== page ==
The following Backstage Live was compiled in part by Backstage readers just like you! Follow us on Twitter (@Backstage) and Instagram (@backstagecast) to stay in the loop on upcoming interviews and to submit questions live on camera.
Paul Simms and Stefani Robinson are two of the creative heads behind the Emmy-nominated mockumentary comedy horror series “What We Do in the Shadows.” The FX series’ second season has garnered praise for its writing and utterly unique concept from creator Jemaine Clement. Based on the 2014 feature film of the same name from Clement and “Jojo Rabbit” Oscar winner Taika Waititi, the series documents the exploits of four vampire roommates in modern Staten Island. Showrunner Simms and executive producer and writer Robinson, both individual 2020 Emmy nominees (Robinson’s recognition again establishes her as the first Black woman to be recognized for multiple nominations for her nods in outstanding comedy and individual writing, per Deadline), sat down with Backstage to chat about writing the half-hour, the casting process, and how they maintain the series’ documentary style.
How did you hear the Emmy nominations news?
Stefani Robinson: I was sleeping. This was just one of these years where I was not thinking about Emmy nominations at all. It was on my radar in a way that it was buried in the back recesses of my mind, but I was sleeping in and had not realized it was the day they were supposed to be announced. My brother was staying with me and he starts banging on the door, comes in with the phone, it’s my dad on the phone, wakes me up and I thought something terrible had happened. It was awful, I was like, “What’s going on, why’s he calling?” And my brother’s like, “I don’t know, he just really wants to talk to you.” And I’m like, “Oh my God,” I thought someone collapsed, the dog is dead, something like that. But my dad was on the phone and he’s like, “Congrats! You guys were nominated for a ton of Emmys. Eight.”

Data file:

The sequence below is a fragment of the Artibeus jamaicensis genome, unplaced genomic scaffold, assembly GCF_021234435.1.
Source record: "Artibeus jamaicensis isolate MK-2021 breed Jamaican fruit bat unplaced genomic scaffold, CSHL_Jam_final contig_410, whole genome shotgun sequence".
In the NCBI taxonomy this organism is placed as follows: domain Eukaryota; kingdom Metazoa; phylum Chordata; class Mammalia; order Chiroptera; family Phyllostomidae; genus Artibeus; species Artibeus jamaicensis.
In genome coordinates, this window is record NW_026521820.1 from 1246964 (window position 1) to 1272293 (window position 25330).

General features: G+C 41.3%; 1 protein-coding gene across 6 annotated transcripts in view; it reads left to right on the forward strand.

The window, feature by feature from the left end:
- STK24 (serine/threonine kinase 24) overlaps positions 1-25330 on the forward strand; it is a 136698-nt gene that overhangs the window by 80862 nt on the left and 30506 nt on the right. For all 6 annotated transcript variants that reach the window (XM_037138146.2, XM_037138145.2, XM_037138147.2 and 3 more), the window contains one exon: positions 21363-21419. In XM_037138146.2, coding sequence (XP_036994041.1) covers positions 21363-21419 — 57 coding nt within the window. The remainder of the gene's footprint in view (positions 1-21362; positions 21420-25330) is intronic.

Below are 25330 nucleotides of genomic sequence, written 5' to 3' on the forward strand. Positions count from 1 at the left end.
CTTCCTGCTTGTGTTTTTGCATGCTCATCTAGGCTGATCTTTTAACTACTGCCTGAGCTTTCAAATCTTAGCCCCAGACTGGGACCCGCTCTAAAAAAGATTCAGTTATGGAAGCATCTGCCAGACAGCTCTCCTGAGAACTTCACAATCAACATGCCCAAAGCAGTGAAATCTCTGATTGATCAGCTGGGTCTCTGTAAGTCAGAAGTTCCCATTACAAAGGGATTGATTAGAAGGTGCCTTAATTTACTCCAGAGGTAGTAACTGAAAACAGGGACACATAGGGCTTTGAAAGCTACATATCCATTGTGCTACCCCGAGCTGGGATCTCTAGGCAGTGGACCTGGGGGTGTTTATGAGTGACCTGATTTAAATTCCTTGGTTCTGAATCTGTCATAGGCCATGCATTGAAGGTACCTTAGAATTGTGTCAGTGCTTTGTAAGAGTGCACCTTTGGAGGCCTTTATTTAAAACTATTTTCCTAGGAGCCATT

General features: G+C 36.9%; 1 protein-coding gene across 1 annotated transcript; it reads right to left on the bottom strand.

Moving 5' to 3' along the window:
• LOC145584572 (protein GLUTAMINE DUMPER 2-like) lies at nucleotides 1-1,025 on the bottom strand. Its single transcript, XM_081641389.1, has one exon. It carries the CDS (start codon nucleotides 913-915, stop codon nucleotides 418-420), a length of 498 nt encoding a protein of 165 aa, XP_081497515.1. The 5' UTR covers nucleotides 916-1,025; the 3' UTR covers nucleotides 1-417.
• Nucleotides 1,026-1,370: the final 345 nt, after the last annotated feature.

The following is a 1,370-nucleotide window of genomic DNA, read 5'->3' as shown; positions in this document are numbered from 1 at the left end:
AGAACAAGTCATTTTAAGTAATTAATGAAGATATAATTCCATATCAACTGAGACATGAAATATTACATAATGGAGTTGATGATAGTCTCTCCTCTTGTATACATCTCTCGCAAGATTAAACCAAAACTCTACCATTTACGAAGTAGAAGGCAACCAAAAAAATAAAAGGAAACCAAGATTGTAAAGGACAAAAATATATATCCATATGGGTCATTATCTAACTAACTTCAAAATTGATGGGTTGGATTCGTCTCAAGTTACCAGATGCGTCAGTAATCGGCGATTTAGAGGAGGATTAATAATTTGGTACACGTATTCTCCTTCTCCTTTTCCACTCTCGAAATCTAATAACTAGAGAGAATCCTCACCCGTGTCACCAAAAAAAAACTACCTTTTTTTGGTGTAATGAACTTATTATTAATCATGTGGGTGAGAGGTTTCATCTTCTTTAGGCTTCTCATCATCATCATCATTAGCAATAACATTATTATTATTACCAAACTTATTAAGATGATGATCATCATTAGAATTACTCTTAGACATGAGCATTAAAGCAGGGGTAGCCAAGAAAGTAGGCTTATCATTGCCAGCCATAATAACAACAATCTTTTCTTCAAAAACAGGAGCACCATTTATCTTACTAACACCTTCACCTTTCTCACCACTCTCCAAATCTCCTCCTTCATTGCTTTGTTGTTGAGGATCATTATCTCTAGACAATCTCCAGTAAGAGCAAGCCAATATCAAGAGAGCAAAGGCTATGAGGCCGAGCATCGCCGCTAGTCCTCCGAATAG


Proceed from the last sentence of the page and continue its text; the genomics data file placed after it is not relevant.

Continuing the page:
Have you started working on Season 3?
Paul Simms: We’ve been productive all through the pandemic. When quarantine started, we were just really starting to edit Season 2 and so we had to figure out how to do all our editing, which we usually do a lot of editing, sound mixing, color correction. It’s a lot of people usually gathering in person. So we sort of figured out how to do it all remotely. And at the same time, we started writing Season 3, which we did via Zoom. The scripts were starting to come in and we got a really great season planned, but Zoom is an awful way to work, at least as far as a writers’ room goes. You want to be in there and talking and laughing at each other’s jokes, and Zoom just slows everything down, so that definitely made things harder. But then again, I have to say on a social level, we’re all so isolated, it was great to see everyone every day.
What were you looking for in the casting process?